Showing my cluelessness, it took me until I was in my late 30s to recognize the casual racism black people endure. I grew up in a racially diverse town, but it was two separate cultures. We had different schools until I entered the 10th grade and didn’t socialize much. Bear with me; there is a financial planning angle, too.
Growing up, I fancied myself an athlete; foolishly, I put down the sweetest instrument, the alto sax, to pursue my obsession with football. As mentioned earlier, I was rather clueless. The highpoint of my athletic endeavors was not on the football field, tennis court, golf course or baseball diamond but on the basketball court as an official. I could officiate with a bit of distinction; importantly, I got my last block-charge call right, so I left on a high note. It wasn’t like Babe Ruth hitting three home runs in his final game, but I’ll take it.
As an adult, I played pickup basketball at our YMCA and became obsessed with the sport. Santa Claus even brought me a leather basketball once; it was on my list. I decided to join the Albany Basketball Officials Association and tagged along with a neighbor/mentor to meetings.
The Albany (All Benny) Association was predominately black, with only a handful of varsity level white officials. We met every other Monday, and one year, it conflicted with Doctor King’s holiday. One guy, a bit outspoken, insisted we cancel our meeting, and it went to the association for a vote. During the discussion, I said, in effect, Dr. King would appreciate black and white guys getting together on his birthday to talk about something they enjoyed. The room erupted in laughter. We had our meeting as scheduled.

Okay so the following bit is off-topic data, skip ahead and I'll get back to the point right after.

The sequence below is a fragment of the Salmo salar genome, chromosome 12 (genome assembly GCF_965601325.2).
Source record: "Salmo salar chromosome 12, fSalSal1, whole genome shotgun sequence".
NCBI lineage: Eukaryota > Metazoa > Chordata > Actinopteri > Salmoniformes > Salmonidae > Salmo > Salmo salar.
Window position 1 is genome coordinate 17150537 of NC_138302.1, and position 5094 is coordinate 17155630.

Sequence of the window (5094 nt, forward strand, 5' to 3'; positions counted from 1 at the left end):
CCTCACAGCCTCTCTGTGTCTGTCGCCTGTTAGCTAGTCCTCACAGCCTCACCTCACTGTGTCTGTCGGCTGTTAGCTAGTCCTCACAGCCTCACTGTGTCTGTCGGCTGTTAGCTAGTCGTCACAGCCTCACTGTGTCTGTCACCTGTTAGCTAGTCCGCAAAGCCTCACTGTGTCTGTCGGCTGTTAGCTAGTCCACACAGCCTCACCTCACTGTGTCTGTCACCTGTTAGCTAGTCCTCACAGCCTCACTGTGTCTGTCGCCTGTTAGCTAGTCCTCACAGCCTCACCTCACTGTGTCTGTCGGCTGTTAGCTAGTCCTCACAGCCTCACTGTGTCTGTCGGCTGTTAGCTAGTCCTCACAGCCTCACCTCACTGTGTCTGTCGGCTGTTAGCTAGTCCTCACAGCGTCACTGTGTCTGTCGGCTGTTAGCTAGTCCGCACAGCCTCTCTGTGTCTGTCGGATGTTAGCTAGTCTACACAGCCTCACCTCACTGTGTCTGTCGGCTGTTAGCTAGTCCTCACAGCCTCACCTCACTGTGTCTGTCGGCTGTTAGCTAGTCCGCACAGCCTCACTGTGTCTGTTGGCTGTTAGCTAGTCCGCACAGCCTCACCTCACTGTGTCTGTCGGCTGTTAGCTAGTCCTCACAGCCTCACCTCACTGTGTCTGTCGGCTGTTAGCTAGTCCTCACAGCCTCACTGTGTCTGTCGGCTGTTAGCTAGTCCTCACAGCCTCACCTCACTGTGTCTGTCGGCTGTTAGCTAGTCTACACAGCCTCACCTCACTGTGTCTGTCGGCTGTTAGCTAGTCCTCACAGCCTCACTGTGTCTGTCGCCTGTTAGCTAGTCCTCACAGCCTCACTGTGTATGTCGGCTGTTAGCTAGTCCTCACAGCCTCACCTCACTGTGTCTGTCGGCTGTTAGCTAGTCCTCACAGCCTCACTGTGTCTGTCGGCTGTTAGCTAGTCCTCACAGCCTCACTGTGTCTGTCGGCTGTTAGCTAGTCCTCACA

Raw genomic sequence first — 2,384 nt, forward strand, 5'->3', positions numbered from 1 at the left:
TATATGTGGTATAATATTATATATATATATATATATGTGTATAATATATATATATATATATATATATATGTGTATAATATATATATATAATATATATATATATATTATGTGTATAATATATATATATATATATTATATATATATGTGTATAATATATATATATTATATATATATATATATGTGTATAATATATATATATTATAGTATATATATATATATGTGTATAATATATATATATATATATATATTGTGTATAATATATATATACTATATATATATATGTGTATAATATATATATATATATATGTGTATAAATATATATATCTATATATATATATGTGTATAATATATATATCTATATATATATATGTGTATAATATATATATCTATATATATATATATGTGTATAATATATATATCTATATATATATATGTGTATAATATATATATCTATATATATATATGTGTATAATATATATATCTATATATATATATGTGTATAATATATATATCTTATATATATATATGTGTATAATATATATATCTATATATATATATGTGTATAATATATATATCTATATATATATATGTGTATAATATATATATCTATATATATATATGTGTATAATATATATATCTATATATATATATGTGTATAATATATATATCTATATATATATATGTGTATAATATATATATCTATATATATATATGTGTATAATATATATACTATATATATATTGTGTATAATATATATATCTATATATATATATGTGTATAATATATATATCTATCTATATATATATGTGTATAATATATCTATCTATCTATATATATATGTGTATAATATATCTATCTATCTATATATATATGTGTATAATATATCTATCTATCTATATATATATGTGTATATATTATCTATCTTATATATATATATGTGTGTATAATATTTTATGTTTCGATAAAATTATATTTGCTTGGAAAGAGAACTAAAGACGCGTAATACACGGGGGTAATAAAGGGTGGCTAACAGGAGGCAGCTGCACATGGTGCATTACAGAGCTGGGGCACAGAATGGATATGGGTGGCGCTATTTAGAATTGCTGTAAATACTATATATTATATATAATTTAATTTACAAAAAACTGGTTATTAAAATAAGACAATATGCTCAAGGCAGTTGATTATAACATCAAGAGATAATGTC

High school basketball is more serious in Georgia than Florida, ditto officiating. In Georgia, we followed National Federation guidelines for pre-game conferences with only the designated head official speaking to the coaches, scorekeepers, and clock operator. It was then I saw casual racism. Invariably, the staff looked at me, the white guy, while ignoring the black guy, even if he was in charge. It embarrassed me; they were colleagues and my only friend on the court. A light went off inside my head; I got a clue.
The Social Security Act of 1935 excluded agricultural and domestic workers, who were primarily black.
Unlike other exempted professions, these were low-paying jobs, specifically the workers who benefit the most from Social Security. One to two generations of black workers had retirement benefits casually omitted. Social Security’s safety net was not available for them, certainly not like it was for many white retirees. Talk about clueless. Many people fail to appreciate how vital guaranteed income, independent of market fluctuations, is during retirement. It’s not an opinion, but a mathematical fact. For most Americans, the present value of their Social Security benefit is their most valuable asset.
You can’t always get what you want, but Buz Livingston, CFP, can help you figure out what you need. For specific advice, visit livingstonfinancial.net or drop by 2050 West County Highway 30A, M1 Suite 230.